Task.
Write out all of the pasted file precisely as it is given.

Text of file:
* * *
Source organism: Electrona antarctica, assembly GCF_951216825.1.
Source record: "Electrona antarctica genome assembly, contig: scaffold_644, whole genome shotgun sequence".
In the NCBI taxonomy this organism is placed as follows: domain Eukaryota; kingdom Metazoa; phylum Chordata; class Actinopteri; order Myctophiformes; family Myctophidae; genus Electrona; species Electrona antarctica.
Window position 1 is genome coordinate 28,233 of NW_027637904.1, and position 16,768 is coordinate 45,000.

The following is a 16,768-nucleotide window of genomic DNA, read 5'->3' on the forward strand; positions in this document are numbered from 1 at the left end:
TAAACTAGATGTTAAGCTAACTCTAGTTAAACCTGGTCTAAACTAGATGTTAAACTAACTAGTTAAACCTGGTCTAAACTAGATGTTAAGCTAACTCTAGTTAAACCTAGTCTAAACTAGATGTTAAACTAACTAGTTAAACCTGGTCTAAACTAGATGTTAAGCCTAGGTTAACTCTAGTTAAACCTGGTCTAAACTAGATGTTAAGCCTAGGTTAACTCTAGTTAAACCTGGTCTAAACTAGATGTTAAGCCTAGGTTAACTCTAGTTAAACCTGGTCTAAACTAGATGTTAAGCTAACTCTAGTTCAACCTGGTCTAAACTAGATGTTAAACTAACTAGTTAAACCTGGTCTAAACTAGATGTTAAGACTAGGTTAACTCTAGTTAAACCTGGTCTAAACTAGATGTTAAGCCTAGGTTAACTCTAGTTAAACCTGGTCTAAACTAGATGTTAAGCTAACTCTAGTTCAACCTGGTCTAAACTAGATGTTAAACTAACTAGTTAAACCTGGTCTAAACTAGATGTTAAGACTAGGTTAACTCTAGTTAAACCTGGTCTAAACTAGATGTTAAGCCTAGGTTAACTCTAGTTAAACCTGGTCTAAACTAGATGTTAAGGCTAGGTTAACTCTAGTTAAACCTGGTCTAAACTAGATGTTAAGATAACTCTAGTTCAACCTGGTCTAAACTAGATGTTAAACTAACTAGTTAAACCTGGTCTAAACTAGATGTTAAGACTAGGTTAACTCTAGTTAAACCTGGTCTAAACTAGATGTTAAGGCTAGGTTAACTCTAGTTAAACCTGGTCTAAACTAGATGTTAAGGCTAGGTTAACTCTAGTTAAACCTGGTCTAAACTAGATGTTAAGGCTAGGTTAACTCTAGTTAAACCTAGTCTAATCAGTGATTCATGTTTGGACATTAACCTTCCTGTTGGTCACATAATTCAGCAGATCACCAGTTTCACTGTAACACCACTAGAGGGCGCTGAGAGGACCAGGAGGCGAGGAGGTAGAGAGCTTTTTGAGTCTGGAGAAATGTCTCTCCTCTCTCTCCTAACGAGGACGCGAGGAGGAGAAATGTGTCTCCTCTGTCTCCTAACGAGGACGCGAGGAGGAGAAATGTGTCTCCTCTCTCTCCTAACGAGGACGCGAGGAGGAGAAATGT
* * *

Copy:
Source organism: Electrona antarctica, assembly GCF_951216825.1.
Source record: "Electrona antarctica genome assembly, contig: scaffold_644, whole genome shotgun sequence".
In the NCBI taxonomy this organism is placed as follows: domain Eukaryota; kingdom Metazoa; phylum Chordata; class Actinopteri; order Myctophiformes; family Myctophidae; genus Electrona; species Electrona antarctica.
Window position 1 is genome coordinate 28,233 of NW_027637904.1, and position 16,768 is coordinate 45,000.

The following is a 16,768-nucleotide window of genomic DNA, read 5'->3' on the forward strand; positions in this document are numbered from 1 at the left end:
TAAACTAGATGTTAAGCTAACTCTAGTTAAACCTGGTCTAAACTAGATGTTAAACTAACTAGTTAAACCTGGTCTAAACTAGATGTTAAGCTAACTCTAGTTAAACCTAGTCTAAACTAGATGTTAAACTAACTAGTTAAACCTGGTCTAAACTAGATGTTAAGCCTAGGTTAACTCTAGTTAAACCTGGTCTAAACTAGATGTTAAGCCTAGGTTAACTCTAGTTAAACCTGGTCTAAACTAGATGTTAAGCCTAGGTTAACTCTAGTTAAACCTGGTCTAAACTAGATGTTAAGCTAACTCTAGTTCAACCTGGTCTAAACTAGATGTTAAACTAACTAGTTAAACCTGGTCTAAACTAGATGTTAAGACTAGGTTAACTCTAGTTAAACCTGGTCTAAACTAGATGTTAAGCCTAGGTTAACTCTAGTTAAACCTGGTCTAAACTAGATGTTAAGCTAACTCTAGTTCAACCTGGTCTAAACTAGATGTTAAACTAACTAGTTAAACCTGGTCTAAACTAGATGTTAAGACTAGGTTAACTCTAGTTAAACCTGGTCTAAACTAGATGTTAAGCCTAGGTTAACTCTAGTTAAACCTGGTCTAAACTAGATGTTAAGGCTAGGTTAACTCTAGTTAAACCTGGTCTAAACTAGATGTTAAGATAACTCTAGTTCAACCTGGTCTAAACTAGATGTTAAACTAACTAGTTAAACCTGGTCTAAACTAGATGTTAAGACTAGGTTAACTCTAGTTAAACCTGGTCTAAACTAGATGTTAAGGCTAGGTTAACTCTAGTTAAACCTGGTCTAAACTAGATGTTAAGGCTAGGTTAACTCTAGTTAAACCTGGTCTAAACTAGATGTTAAGGCTAGGTTAACTCTAGTTAAACCTAGTCTAATCAGTGATTCATGTTTGGACATTAACCTTCCTGTTGGTCACATAATTCAGCAGATCACCAGTTTCACTGTAACACCACTAGAGGGCGCTGAGAGGACCAGGAGGCGAGGAGGTAGAGAGCTTTTTGAGTCTGGAGAAATGTCTCTCCTCTCTCTCCTAACGAGGACGCGAGGAGGAGAAATGTGTCTCCTCTGTCTCCTAACGAGGACGCGAGGAGGAGAAATGTGTCTCCTCTCTCTCCTAACGAGGACGCGAGGAGGAGAAATGT